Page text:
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Snell B. The Discovery of the Mind.pdf


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-iii-

TRANSLATOR'S NOTE
The present translation is based on the second edition of Die Entdeckung des Geistes (Claassen
und Goverts, Hamburg, 1948), with the addition of the essay which here appears as Ch. 7:
Human Knowledge and Divine Knowledge. The latter was submitted to the translator by
Professor Snell in manuscript form.
Several chapters of the original work had previously appeared in the following publications:
Ch. 1, Neue Jahrbuecher fuer Antike, 1939.
Ch. 2, Das Neue Bild der Antike, 1942.
Ch. 3, Die Antike, 1941.
Ch. 4, Antike und Abendland, 1947.
Ch. 5, Die Antike, 1944.
Ch. 6, Die Antike, 1937.
Ch. 10, Philosophischer Anzeiger, 1929.
Ch. 11, Geistige Welt, 1947.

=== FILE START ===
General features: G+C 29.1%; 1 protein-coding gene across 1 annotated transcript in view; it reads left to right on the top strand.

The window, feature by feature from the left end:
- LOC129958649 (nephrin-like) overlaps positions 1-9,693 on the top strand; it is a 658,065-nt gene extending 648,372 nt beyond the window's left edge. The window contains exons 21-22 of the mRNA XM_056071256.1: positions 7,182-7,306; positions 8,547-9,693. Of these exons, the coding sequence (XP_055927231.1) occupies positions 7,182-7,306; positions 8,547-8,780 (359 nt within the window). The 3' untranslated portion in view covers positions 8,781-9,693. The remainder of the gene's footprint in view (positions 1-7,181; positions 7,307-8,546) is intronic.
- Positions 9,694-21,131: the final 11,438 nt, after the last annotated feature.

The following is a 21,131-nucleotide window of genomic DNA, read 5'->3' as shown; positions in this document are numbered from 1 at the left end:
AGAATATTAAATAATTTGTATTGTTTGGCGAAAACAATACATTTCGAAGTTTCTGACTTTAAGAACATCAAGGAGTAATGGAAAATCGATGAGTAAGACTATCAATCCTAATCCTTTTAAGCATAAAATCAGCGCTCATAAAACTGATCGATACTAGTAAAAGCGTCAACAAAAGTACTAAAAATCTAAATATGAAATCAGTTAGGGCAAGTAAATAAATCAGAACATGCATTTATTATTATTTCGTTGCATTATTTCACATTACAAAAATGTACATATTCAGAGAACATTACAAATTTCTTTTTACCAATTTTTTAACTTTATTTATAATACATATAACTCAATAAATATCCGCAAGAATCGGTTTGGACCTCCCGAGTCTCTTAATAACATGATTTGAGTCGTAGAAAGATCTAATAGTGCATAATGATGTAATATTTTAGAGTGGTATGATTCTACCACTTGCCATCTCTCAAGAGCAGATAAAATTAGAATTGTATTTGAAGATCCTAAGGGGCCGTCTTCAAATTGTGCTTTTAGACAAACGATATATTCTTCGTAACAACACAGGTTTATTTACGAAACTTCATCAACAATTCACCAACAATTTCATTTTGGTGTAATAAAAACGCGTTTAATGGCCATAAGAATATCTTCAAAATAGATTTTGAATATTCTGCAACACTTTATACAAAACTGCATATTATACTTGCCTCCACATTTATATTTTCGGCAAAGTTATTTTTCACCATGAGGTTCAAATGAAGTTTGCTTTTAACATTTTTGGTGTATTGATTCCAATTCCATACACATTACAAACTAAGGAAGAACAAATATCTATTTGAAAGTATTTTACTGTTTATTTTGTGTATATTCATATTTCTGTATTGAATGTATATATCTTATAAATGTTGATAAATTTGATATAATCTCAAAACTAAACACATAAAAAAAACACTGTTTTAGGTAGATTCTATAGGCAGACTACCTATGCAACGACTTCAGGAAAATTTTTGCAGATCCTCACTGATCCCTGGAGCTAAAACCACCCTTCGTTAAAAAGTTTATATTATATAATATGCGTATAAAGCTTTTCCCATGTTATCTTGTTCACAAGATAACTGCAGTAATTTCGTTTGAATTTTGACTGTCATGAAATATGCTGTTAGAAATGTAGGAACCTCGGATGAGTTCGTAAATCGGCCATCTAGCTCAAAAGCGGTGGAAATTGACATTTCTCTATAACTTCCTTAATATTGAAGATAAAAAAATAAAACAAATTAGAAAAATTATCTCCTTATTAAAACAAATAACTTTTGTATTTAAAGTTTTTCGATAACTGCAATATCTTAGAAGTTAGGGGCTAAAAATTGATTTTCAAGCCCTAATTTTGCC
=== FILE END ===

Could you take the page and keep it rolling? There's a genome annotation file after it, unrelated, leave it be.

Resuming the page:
Ch. 13, Antike und Abendland, 1945.
Thanks are due to Sir Maurice Bowra, Mrs. D. Burr-Thompson, Mr. Casper J. Kraemer, Jr.,
Mr. R. Lattimore, and Mr. E. V. Rieu, for their permission to quote from their translations.
The translator wishes to express his special gratitude to Professor T. B. L. Webster of
University College, London, who read the first draft of the translation and suggested many
valuable changes.
T.G.R.
-iv-

INTRODUCTION
EUROPEAN thinking begins with the Greeks. They have made it what it is: our only way of
thinking; its authority, in the Western world, is undisputed. When we concern ourselves
with the sciences and philosophy, we use this thought quite independently of its historical
ties, to focus upon that which is constant and unconditioned: upon truth; and with its help
we hope to grasp the unchanging principles of this life. On the other hand, this type of
thinking was a historical growth, perhaps more so than is ordinarily implied by that term.